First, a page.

Last week I got a call from an unknown number – the fourth that day. I answered, ready to tell the robotic voice on the other end in no uncertain terms that I wasn’t interested in whatever snake oil they were peddling from whatever reaches of the planet they were peddling it from.
“I’m with your local fire department,” the actual human said before I could launch into my diatribe. “We’re looking for donations to this year’s student education program.”
My tone changed. The conversation happened. When the young volunteer and I hung up after several minutes of friendly conversation, I thought, “It’s hard to cold call and plead your case in any scenario. It must be even harder when nine-tenths of those doing the same have less virtuous motives.”
Suddenly, my affinity for the guy on the other end made even more sense. To some extent, I could relate.
When I got into the radiant barrier business, there was no spray-applied competition, since I invented the technology. Gaining customers wasn’t easy, per se, but the hurdles SOLEC faced weren’t any steeper than those faced by fellow entrepreneurs trying to move innovative product. Once prospective customers felt the SOLEC difference, they were sold – but getting them there wasn’t easy.
Still, business was good. I anticipated and even welcomed competition, and it came. More and more companies started getting into the low emissivity coating game, promising customers they could cool their homes and cut their AC bills via paint applied to the underside of roofs. It was the same promise we offered, with one critical difference:
Most of these other products didn’t work.
We suspected as much based on the available science (and the horror stories we heard from homeowners who’d been burnt). Our hunch was confirmed when we helped launch an independent, industry-wide study of all the competing coatings through RIMA-I, the trade industry body for all radiant barrier reflective products. Nineteen coatings, including three of our own, were sent off to a lab for analysis. Of the nineteen tested, only six met the emissivity standards for these products created by ASTM (Three of which were ours). Now I knew for sure why sales felt twice as hard as before: I wasn’t just facing competition. I was facing competition that was ruining the playing field for the rest of us by tarnishing our industry’s name.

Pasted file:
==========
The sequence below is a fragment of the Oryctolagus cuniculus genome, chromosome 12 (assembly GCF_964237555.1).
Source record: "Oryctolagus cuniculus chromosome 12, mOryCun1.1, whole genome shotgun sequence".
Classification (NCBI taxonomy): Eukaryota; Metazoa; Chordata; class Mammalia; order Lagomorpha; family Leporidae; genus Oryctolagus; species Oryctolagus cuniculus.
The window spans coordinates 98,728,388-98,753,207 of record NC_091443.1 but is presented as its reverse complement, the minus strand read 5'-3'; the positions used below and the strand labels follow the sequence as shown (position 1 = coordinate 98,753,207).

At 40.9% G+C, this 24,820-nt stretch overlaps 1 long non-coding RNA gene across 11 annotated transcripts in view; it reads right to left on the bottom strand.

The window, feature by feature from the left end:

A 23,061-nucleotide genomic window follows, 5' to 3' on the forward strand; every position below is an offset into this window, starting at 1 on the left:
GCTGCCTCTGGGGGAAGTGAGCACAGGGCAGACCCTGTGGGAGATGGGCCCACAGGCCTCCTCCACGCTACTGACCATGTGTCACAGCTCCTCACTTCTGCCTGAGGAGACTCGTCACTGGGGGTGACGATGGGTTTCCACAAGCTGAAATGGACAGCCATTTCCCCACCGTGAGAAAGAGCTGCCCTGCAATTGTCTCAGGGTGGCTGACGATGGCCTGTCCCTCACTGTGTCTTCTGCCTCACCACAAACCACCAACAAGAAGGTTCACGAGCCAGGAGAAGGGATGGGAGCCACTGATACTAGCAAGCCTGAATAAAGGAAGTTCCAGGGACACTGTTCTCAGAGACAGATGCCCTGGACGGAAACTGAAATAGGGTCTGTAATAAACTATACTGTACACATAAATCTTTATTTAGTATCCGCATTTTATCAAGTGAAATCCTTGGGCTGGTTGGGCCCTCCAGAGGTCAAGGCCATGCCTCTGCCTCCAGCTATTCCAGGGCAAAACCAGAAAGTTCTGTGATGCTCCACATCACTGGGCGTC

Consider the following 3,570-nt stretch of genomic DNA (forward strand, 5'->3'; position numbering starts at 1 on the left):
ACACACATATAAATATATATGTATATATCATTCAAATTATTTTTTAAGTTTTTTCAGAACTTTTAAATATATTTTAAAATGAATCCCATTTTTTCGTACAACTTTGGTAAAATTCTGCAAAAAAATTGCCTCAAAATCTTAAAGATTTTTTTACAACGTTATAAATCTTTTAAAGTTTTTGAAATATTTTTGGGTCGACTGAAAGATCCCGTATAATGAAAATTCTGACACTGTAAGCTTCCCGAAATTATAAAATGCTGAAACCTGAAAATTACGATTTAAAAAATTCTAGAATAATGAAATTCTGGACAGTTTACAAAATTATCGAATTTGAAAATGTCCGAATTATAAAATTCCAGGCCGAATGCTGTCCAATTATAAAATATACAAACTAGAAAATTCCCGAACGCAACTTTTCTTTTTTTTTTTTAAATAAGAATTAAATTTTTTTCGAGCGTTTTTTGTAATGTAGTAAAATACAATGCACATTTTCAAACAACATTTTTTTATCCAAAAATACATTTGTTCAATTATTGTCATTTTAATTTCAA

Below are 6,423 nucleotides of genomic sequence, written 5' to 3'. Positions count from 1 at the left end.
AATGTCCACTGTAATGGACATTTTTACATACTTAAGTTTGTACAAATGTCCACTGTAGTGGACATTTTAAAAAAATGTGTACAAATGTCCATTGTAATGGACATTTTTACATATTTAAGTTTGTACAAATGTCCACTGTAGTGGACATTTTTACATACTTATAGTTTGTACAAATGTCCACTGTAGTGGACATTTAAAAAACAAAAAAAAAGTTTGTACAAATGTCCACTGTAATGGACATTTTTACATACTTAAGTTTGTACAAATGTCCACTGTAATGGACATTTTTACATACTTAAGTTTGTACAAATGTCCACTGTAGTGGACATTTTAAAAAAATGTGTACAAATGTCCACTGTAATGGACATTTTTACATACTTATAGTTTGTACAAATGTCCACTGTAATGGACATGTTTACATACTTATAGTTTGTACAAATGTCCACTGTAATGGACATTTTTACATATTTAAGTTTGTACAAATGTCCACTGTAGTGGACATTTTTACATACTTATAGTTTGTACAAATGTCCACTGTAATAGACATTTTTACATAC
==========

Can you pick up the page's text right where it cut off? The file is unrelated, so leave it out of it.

Selling is hard. Selling from a perceived snake pit is harder. Here’s what I’ve garnered in my years in an industry that’s been largely hijacked by phonies:
REMEMBER: WHAT’S REAL RISES. Truth floats. If you’re a reputable business in what’s perceived as a largely questionable field, your hurdle – guilty by association – CAN be trumped by your truth: You’re good and your product works. Spend your time promoting the science behind your products and demonstrating why the science is true. Lead the horse to water, then the horse will ultimately drink when it’s thirsty.
RELY ON YOUR REPUTATION. You’ve worked hard to build a brand and a business and you have great customers. Don’t be afraid to lean on them for testimonials to your truth. Establish systems for rewarding and quoting satisfied customers. Audiences might not trust YOU, but they’ll trust a real-life success story or someone they can relate to. Don’t let audiences’ propensity for disdain get you down. Instead, focus on the customers whose worlds you rock once they experience your product or service.
WATCH YOUR WORDS. It’s tempting to go on and on about companies giving yours a bad name. Resist the urge. Put that energy instead into well-considered education tools that present the competition’s missteps constructively, with citations and other credible sources. Talk is cheap and quickly becomes toxic. Smart information holds water – and earns respect.
President, SOLEC-Solar Energy Corp.